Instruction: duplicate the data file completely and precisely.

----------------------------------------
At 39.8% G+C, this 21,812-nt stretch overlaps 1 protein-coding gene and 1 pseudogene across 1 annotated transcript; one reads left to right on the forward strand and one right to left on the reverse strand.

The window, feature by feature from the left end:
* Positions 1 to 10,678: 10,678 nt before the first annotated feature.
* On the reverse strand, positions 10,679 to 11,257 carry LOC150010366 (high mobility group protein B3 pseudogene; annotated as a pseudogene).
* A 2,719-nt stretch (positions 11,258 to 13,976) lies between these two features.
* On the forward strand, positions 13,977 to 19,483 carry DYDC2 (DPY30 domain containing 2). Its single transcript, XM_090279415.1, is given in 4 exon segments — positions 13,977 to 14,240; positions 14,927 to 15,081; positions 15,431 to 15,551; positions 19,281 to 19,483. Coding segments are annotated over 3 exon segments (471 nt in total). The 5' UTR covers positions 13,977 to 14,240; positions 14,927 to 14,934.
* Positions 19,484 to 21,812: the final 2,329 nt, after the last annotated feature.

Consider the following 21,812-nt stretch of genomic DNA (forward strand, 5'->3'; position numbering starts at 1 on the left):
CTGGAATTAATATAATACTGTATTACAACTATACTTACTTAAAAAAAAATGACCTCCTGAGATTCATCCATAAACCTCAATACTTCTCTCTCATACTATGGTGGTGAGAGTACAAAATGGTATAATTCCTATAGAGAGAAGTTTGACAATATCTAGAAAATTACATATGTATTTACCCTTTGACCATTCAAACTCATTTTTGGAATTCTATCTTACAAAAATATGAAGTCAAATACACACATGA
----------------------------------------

At 39.8% G+C, this 21,812-nt stretch overlaps 1 protein-coding gene and 1 pseudogene across 1 annotated transcript; one reads left to right on the forward strand and one right to left on the reverse strand.

The window, feature by feature from the left end:
* Positions 1 to 10,678: 10,678 nt before the first annotated feature.
* On the reverse strand, positions 10,679 to 11,257 carry LOC150010366 (high mobility group protein B3 pseudogene; annotated as a pseudogene).
* A 2,719-nt stretch (positions 11,258 to 13,976) lies between these two features.
* On the forward strand, positions 13,977 to 19,483 carry DYDC2 (DPY30 domain containing 2). Its single transcript, XM_090279415.1, is given in 4 exon segments — positions 13,977 to 14,240; positions 14,927 to 15,081; positions 15,431 to 15,551; positions 19,281 to 19,483. Coding segments are annotated over 3 exon segments (471 nt in total). The 5' UTR covers positions 13,977 to 14,240; positions 14,927 to 14,934.
* Positions 19,484 to 21,812: the final 2,329 nt, after the last annotated feature.

Consider the following 21,812-nt stretch of genomic DNA (forward strand, 5'->3'; position numbering starts at 1 on the left):
CTGGAATTAATATAATACTGTATTACAACTATACTTACTTAAAAAAAAATGACCTCCTGAGATTCATCCATAAACCTCAATACTTCTCTCTCATACTATGGTGGTGAGAGTACAAAATGGTATAATTCCTATAGAGAGAAGTTTGACAATATCTAGAAAATTACATATGTATTTACCCTTTGACCATTCAAACTCATTTTTGGAATTCTATCTTACAAAAATATGAAGTCAAATACACACATGA